Metro Weekly

Laramie passes nondiscrimination laws 17 years after Matthew Shepard’s death

“What a day for Wyoming, and what a day for the city that became synonymous with Matthew Shepard’s murder to now step up and do this right thing.”

Matthew Shepard

–Jeran Artery, head of Wyoming Equality, speaking with the Associated Press after Laramie City Council approved a law designed to protect LGBT citizens from discrimination.

Laramie gained notoriety in 1998 when Matthew Shepard, a gay University of Wyoming student, was beaten, tortured and left to die near the city in a vicious, homophobic attack. In the wake of Shepard’s death, hate-crime legislation gained widespread media attention, culminating in the Matthew Shepard and James Byrd, Jr. Hate Crimes Prevention Act of 2009, which extended federal hate-crime laws to cover LGBT people and disabilities.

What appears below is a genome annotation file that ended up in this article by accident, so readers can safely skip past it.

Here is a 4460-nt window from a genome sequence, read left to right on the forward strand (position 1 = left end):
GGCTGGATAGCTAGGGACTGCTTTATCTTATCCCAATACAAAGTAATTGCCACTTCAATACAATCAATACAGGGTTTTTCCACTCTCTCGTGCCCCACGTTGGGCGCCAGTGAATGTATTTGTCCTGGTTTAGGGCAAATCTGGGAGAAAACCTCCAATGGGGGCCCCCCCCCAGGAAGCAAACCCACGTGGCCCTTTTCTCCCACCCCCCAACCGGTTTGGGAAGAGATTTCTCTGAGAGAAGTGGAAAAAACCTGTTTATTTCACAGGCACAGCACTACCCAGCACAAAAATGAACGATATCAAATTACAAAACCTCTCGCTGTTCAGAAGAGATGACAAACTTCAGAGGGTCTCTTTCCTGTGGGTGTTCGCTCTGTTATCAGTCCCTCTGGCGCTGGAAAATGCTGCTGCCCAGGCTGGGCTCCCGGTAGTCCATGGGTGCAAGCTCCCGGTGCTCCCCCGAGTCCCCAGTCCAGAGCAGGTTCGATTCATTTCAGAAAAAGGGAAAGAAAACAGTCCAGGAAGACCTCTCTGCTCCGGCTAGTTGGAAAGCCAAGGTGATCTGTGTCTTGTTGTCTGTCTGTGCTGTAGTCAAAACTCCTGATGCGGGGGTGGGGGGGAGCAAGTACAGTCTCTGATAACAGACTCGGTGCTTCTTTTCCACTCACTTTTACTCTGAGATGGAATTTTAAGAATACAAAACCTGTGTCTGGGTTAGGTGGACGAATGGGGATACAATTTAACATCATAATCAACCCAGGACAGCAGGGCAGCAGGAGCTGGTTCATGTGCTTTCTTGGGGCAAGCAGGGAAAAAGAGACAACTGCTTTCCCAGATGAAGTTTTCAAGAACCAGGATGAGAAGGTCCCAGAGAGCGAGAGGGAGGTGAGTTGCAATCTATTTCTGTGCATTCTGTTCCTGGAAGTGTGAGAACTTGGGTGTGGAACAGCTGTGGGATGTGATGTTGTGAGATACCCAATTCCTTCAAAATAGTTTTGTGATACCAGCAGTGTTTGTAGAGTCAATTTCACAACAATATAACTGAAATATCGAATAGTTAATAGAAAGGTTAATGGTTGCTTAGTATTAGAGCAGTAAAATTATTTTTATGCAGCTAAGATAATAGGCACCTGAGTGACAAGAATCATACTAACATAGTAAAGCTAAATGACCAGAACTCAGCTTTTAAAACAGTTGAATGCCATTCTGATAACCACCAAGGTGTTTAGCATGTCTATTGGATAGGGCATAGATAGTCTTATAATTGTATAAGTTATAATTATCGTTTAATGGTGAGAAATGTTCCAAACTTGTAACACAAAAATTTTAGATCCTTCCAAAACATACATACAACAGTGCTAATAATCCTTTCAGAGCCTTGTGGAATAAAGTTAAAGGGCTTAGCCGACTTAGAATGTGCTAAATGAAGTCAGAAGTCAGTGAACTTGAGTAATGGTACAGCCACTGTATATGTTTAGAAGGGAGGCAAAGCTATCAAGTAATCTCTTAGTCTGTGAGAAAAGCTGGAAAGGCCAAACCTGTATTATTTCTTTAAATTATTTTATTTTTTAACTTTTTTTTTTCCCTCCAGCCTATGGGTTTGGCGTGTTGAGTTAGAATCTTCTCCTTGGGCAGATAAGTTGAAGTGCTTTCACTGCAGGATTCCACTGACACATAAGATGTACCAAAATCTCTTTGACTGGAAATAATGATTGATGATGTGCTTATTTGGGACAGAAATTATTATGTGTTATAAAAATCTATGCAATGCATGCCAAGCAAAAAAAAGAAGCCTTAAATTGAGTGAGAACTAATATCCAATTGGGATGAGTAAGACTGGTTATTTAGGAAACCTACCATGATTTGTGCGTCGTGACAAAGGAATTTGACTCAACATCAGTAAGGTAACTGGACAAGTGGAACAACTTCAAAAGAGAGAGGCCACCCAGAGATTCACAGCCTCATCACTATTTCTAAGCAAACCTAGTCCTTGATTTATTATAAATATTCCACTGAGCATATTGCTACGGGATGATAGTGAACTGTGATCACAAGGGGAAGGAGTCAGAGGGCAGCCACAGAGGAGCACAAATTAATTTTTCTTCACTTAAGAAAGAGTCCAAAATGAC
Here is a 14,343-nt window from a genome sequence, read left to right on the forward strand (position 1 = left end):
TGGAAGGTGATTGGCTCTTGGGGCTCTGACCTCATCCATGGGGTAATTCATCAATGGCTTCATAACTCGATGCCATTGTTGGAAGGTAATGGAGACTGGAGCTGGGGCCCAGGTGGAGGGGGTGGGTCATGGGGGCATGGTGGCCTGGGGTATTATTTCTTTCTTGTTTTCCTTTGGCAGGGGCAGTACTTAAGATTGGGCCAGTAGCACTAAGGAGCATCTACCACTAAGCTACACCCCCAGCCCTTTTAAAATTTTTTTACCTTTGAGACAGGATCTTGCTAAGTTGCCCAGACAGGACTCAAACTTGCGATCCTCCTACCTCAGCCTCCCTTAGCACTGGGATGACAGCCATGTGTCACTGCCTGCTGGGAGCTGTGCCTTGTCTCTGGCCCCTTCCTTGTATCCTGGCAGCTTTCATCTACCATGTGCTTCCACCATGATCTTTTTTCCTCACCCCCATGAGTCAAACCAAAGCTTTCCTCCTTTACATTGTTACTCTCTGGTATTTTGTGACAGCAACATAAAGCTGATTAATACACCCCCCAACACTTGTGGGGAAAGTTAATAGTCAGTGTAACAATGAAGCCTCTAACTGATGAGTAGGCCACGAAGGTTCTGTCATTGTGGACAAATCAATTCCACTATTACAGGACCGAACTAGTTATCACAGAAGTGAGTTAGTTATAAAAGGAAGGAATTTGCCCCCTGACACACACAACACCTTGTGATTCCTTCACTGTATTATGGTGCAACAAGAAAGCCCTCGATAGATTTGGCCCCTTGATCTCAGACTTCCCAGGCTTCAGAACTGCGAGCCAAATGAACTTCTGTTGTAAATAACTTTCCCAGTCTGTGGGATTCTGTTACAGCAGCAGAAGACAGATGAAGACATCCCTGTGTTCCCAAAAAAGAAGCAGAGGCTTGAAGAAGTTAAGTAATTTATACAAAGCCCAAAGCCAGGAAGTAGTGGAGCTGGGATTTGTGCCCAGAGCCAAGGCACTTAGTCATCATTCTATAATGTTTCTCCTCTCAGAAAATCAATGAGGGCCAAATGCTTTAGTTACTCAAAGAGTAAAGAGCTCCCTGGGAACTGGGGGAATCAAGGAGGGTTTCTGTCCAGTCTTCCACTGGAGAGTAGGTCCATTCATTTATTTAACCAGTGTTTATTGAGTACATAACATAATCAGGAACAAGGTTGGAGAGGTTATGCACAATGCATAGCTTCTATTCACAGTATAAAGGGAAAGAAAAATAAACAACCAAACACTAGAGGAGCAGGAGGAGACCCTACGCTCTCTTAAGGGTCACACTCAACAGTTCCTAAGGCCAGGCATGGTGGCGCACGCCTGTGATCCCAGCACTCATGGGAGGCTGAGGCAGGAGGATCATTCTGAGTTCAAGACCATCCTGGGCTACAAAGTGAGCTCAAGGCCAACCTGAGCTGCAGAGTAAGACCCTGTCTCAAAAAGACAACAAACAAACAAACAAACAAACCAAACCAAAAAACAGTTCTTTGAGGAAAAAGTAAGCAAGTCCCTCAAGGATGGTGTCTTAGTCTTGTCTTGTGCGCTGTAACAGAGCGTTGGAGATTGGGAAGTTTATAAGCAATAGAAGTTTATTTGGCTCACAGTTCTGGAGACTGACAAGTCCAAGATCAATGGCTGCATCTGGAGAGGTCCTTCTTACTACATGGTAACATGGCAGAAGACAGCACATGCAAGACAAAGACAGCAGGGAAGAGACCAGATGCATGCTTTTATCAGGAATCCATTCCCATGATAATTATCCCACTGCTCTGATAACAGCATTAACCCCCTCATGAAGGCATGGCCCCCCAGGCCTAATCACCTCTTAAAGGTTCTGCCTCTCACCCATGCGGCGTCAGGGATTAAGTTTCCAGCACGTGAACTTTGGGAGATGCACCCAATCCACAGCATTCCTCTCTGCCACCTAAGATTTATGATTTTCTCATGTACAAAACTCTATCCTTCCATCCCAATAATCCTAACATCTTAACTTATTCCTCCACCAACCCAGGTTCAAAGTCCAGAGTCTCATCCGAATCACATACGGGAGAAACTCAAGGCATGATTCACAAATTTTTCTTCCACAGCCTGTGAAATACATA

Shepard’s mother, Judy, founded the Matthew Shepard Foundation, a LGBT nonprofit. She stated that, while she was “thrilled” that Laramie had introduced the law, she was “at the same time sort of saddened that the state of Wyoming can’t see fit to do that as well. Maybe the rest of Wyoming will understand this is about fellow human beings and not something that’s other than what they are.”


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Rhuaridh Marr is Metro Weekly's managing editor. He can be reached at rmarr@metroweekly.com.

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